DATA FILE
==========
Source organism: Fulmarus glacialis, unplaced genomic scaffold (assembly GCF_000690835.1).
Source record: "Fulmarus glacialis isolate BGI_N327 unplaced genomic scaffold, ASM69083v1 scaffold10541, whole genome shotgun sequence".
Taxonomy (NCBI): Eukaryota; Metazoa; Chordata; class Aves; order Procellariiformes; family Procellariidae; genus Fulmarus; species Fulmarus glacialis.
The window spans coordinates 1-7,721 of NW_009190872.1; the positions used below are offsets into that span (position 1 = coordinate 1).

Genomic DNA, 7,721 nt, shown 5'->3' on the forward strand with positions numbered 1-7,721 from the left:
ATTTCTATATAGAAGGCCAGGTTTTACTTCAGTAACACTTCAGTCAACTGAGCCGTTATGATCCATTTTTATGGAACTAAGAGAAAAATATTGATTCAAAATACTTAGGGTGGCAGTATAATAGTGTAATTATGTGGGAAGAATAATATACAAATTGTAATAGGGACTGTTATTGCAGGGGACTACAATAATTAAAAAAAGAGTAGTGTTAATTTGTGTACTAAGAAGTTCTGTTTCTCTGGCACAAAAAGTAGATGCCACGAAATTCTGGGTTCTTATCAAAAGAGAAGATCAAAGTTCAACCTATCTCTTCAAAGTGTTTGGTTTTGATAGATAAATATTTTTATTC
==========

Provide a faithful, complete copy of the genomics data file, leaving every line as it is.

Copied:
Source organism: Fulmarus glacialis, unplaced genomic scaffold (assembly GCF_000690835.1).
Source record: "Fulmarus glacialis isolate BGI_N327 unplaced genomic scaffold, ASM69083v1 scaffold10541, whole genome shotgun sequence".
Taxonomy (NCBI): Eukaryota; Metazoa; Chordata; class Aves; order Procellariiformes; family Procellariidae; genus Fulmarus; species Fulmarus glacialis.
The window spans coordinates 1-7,721 of NW_009190872.1; the positions used below are offsets into that span (position 1 = coordinate 1).

Genomic DNA, 7,721 nt, shown 5'->3' on the forward strand with positions numbered 1-7,721 from the left:
ATTTCTATATAGAAGGCCAGGTTTTACTTCAGTAACACTTCAGTCAACTGAGCCGTTATGATCCATTTTTATGGAACTAAGAGAAAAATATTGATTCAAAATACTTAGGGTGGCAGTATAATAGTGTAATTATGTGGGAAGAATAATATACAAATTGTAATAGGGACTGTTATTGCAGGGGACTACAATAATTAAAAAAAGAGTAGTGTTAATTTGTGTACTAAGAAGTTCTGTTTCTCTGGCACAAAAAGTAGATGCCACGAAATTCTGGGTTCTTATCAAAAGAGAAGATCAAAGTTCAACCTATCTCTTCAAAGTGTTTGGTTTTGATAGATAAATATTTTTATTC